Obituaries

Bob Casale, 61; guitarist for Devo

Bob Casale and “Devo” performed at the Coachella Music Festival in Indio, Calif., in 2010.
Mario Anzuoni/Reuters/File 2010
Bob Casale and Devo performed at the Coachella Music Festival in Indio, Calif., in 2010.

NEW YORK — Bob Casale, a guitarist who was an original member of the influential rock band Devo, died Monday at 61.

His death was announced by bassist Gerald Casale, his brother and fellow band member, who said that the cause was “conditions that lead to heart failure.” He provided no details.

Devo, short for “devolution,” began in Akron, Ohio, in the 1970s and attracted national attention in 1977 with a frenzied version of the Rolling Stones’ “(I Can’t Get No) Satisfaction.”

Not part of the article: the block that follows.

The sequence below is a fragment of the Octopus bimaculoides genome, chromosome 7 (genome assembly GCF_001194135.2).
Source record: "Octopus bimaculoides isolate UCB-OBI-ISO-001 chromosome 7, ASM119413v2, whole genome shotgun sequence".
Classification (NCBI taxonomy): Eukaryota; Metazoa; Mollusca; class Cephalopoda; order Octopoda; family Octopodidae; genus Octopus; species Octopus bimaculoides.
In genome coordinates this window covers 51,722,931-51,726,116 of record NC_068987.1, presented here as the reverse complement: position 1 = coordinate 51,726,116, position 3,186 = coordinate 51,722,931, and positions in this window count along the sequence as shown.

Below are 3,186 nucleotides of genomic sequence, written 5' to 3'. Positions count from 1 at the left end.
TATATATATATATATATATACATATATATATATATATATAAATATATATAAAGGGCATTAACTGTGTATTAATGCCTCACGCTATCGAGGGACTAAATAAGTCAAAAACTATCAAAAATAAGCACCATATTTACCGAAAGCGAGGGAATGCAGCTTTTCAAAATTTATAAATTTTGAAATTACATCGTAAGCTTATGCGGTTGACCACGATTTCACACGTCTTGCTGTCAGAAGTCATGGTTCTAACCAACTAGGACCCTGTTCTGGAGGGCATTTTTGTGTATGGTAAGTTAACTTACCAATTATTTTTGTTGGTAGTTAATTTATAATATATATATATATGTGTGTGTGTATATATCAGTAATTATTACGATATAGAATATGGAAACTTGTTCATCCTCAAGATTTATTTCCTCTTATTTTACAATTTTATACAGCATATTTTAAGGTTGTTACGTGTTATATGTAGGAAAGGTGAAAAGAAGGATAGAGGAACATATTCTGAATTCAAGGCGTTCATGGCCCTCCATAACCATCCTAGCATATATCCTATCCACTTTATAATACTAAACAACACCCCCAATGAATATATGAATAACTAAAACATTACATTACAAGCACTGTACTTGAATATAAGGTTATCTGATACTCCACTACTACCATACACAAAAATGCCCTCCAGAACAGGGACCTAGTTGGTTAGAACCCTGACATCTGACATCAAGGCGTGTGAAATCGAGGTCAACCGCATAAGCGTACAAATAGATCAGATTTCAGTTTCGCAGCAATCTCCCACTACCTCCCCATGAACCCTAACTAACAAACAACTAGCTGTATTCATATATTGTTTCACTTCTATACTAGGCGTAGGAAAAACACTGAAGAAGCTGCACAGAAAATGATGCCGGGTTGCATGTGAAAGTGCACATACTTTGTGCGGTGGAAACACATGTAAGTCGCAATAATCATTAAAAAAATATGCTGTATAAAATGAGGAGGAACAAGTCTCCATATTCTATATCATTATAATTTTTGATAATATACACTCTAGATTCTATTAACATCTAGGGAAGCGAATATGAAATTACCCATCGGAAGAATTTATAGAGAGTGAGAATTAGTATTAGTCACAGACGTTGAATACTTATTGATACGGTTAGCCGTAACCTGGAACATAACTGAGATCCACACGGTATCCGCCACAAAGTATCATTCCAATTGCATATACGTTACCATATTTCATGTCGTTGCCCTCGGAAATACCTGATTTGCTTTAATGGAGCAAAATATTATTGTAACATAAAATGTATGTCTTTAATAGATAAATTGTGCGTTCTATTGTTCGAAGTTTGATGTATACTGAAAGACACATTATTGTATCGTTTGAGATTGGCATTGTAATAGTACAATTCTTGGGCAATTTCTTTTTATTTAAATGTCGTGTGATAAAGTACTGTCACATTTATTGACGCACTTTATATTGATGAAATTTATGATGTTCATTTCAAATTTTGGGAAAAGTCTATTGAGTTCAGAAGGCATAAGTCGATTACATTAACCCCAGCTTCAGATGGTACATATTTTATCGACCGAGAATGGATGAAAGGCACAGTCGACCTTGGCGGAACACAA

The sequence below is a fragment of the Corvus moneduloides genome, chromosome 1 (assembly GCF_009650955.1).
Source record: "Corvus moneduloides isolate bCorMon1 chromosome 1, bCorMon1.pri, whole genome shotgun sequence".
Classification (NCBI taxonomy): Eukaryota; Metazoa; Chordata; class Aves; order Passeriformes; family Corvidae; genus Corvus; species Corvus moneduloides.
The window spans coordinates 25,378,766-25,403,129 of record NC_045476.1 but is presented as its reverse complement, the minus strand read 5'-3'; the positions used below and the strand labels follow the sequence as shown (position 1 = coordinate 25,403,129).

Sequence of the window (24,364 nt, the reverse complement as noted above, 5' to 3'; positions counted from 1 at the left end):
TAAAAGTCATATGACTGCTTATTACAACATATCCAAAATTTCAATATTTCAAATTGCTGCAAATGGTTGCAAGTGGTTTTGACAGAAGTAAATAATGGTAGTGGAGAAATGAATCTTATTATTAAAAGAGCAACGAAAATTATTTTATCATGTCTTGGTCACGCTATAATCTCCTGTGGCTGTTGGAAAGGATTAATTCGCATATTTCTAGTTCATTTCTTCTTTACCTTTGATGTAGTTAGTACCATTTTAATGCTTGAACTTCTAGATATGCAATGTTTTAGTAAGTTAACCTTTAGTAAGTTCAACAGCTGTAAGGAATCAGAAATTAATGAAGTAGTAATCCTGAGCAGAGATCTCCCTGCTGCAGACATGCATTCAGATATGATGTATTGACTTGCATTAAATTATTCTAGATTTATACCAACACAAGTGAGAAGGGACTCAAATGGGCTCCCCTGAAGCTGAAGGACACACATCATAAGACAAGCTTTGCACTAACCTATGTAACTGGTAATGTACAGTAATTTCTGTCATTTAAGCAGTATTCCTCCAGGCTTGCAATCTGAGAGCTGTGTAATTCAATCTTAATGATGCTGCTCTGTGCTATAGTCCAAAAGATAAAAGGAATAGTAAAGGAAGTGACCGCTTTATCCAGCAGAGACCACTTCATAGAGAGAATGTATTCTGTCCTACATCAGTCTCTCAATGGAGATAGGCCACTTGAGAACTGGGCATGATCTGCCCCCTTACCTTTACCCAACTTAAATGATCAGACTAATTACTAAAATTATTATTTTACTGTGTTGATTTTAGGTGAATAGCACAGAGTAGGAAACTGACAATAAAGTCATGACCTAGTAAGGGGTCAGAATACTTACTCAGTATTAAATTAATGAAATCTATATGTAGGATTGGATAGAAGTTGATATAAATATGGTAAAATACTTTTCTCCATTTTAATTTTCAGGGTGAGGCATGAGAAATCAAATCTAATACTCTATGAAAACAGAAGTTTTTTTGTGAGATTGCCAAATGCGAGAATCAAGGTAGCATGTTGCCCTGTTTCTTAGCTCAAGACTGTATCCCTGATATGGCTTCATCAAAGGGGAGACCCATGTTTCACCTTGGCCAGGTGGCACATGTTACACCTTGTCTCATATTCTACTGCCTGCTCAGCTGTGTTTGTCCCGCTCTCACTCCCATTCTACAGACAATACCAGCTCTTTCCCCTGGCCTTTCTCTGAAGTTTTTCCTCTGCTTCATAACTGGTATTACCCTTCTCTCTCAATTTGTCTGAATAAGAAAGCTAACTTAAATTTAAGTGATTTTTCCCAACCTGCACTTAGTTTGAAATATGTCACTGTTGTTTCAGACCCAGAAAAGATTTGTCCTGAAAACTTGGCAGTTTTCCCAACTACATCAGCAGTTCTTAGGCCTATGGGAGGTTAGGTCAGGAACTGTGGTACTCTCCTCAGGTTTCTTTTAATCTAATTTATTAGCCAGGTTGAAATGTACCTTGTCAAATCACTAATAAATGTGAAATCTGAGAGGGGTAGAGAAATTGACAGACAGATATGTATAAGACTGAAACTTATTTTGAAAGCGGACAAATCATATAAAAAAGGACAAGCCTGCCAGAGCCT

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The group’s first album, “Q: Are We Not Men? A: We Are Devo!,” produced by Brian Eno, was released in 1978; its off-kilter rhythms, deadpan lyrics, and use of electronics quickly attracted a following and had a strong influence on the music that came to be known as New Wave.

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Singer Mark Mothersbaugh and Gerald Casale were the band’s leaders. Mothersbaugh said Tuesday that Bob Casale was “integral in Devo’s sound.”

The band’s popularity peaked with the 1980 album “Freedom of Choice,” which was certified platinum and contained Devo’s best-known song, “Whip It,” which reached the Billboard Top 20 and became an MTV favorite.

Devo broke up in 1991, but re-formed five years later. In 2010 the band released “Something for Everybody,” its first new album in 20 years.

Mr. Casale leaves his wife, Lisa; a son, Alex; and a daughter, Samantha.

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Devo’s longtime drummer Alan Myers died last year.